Welcome to the good place (online): where the aim of the game is kindness to strangers. It’s easy to forget just how significant an accomplishment the internet, with its power of connecting us, really is.
When you’re scrolling through vitriol in 280 characters or less, being trolled on forums or reading the comments, the label “toxic” can seem more apt. But there are those who believe the internet has the capacity to affect our hearts and minds for the better. Kind Words is a new multiplayer game about writing nice letters to real strangers. That’s it. And it’s a revelation. Here’s how it works: when you load the game you find your character in the cosy isometric interior of a bedroom, a lo-fi soundtrack playing in the background. In the other, you can write your own request asking for help with whatever is worrying you. There are no quests, no objectives, no puzzles or levels. The game deftly interweaves a social experience with the background feel of games like Coffee Talk, Animal Crossing, or YouTube streams like ChilledCow.
. • Lana Guineay is a writer based in Adelaide. Could vertical forests improve our cities and health? News BBC News Navigation Sections Previous Next Media player Media playback is unsupported on your device Two residential towers in Milan have over 900 trees and 11,000 plants.
Video Could vertical forests improve our cities and health? Bosco Verticale in Milan is a pair of residential towers with over 900 trees and 11,000 plants. A UN 'World Cities' report has predicted that two thirds of us will live in cities by 2030. Digital producer: Jack Burgess Camerawork: Anand Jagatia Discover more in CrowdScience from BBC World Service. 09 Oct 2019 Go to next video: The council estate that won a design prize More On: Environment Video Top Stories More from BBC Reel Must See. US sales of guns and ammunition soar amid coronavirus panic buying. Sales of guns and ammunition are soaring across the US as fears of possible social unrest amid the coronavirus crisis are prompting some Americans to turn to firearms as a form of self-protection.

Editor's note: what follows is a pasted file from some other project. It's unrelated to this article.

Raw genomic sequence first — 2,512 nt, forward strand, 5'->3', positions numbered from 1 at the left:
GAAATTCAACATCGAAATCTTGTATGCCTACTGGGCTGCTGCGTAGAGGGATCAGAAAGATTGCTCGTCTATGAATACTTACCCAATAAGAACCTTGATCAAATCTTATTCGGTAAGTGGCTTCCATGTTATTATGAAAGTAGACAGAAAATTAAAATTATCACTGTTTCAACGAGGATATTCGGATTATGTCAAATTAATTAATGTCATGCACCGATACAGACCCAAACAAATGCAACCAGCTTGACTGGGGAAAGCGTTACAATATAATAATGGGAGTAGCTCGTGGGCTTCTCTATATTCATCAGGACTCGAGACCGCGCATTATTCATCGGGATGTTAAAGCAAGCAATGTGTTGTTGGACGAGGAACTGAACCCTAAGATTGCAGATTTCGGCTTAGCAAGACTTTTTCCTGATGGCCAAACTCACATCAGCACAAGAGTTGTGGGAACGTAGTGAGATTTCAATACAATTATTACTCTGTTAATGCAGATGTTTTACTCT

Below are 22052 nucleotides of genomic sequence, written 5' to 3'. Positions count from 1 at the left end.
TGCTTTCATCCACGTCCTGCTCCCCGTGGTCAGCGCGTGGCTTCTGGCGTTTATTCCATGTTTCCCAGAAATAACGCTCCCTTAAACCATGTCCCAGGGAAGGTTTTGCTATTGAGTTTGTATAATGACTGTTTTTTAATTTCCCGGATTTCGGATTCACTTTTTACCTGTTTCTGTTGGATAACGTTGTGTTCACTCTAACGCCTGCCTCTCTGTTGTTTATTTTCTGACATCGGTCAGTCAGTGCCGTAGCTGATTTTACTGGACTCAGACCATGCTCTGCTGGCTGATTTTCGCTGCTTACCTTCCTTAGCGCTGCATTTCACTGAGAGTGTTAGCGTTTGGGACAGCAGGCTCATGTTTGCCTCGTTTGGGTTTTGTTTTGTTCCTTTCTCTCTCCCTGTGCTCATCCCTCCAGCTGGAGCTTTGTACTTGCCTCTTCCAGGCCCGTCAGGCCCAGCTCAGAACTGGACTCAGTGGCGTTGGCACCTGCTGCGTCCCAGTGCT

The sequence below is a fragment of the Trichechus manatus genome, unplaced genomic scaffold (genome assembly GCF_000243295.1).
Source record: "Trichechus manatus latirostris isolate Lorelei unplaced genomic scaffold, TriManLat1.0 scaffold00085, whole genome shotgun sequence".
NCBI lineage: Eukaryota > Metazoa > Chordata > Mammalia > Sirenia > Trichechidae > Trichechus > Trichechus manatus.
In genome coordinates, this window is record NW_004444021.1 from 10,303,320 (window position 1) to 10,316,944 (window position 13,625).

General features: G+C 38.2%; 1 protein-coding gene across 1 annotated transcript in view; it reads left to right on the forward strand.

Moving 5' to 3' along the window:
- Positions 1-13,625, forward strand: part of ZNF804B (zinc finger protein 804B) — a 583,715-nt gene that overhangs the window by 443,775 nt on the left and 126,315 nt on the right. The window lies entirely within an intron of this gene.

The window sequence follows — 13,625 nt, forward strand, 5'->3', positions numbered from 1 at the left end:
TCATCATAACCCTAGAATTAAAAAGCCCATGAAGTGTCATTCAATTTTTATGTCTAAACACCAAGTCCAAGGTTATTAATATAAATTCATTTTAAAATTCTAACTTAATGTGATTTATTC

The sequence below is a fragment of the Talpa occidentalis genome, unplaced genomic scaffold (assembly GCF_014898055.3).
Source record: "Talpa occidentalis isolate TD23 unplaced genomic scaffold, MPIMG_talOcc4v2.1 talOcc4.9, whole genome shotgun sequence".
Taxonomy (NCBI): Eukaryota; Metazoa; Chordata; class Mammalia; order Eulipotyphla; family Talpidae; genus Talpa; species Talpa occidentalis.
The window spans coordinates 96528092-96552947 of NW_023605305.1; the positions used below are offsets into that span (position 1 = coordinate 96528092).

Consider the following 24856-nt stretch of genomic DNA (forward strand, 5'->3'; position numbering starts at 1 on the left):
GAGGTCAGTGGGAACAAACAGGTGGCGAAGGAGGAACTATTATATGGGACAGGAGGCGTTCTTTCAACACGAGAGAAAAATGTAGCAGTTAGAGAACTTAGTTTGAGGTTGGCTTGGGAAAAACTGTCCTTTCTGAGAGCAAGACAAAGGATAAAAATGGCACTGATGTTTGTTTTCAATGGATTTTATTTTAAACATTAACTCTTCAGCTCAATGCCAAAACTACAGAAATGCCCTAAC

On the west coast, long lines of customers were queueing up outside gun stores to stock up on deadly materials. At the Martin B Retting gun shop in Culver City, California, the queues stretched round the block throughout the weekend. One customer told the LA Times: “Politicians and anti-gun people have been telling us for the longest time that we don’t need guns. But right now, a lot of people are truly scared, and they can make that decision themselves.” Larry Hyatt, owner of one of the country’s largest gun shops, Hyatt Guns in Charlotte, North Carolina, told the Guardian that the scenes of mass buying at his store were virtually unprecedented. “We are experiencing a massive rush to buy guns and ammunition as people feel the need to protect themselves and their families.” 'We can’t afford to shut': PM's Covid-19 advice leaves pubs and shops in limbo. A day after Boris Johnson strongly advised people to avoid pubs, clubs and theatres as part of a dramatic escalation of measures to curb the spread of coronavirus, the Guardian visited venues in three parts of the country – Rochdale, Wareham and London – to assess how closely the government’s advice was being followed and found many publicans and their customers in a defiant mood.
Rochdale, Greater Manchester Opposite Rochdale’s Gothic town hall, the doors of the town’s busiest and best-known pub, the Flying Horse Hotel, were defiantly open. “We will stay open until the minute they tell us we have to shut,” said its owner, Ben Boothman, 38, surveying the smattering of drinkers sat around the oak bar. Boothman announced in a stirring Facebook post on Tuesday that the pub would continue serving punters as it had done “for the last 330 years”. The pub had endured “some of humanity’s biggest threats”, he wrote. The Flying Horse would usually serve 40 meals on a Monday night. Wareham, Dorset.
'An ethical nightmare': how coronavirus turned Big Brother into a house of horrors. Forget your Zoflora-scented flat or the freshly bleached kitchen table that is now your office, or even the sealed-off hospital rooms accessible only by medical professionals in hazmat suits: the two safest places in the world to hide from the coronavirus are officially the German and Canadian Big Brother houses.
The German version of the show started on 6 February, and the contestants currently have no idea that the rest of the world is living through a pandemic because, as per the rules of the show, they are not allowed any contact with the outside world. When they went into the house, no cases of coronavirus had been confirmed outside China. And, incredibly, even though new people are entering the show all the time, they are not allowed to tell the current housemates anything. What a secret to keep! Big Brother Brazil’s cast are also completely unaware of coronavirus – since they entered the house on 21 January, producers have refused to update them on the outside world.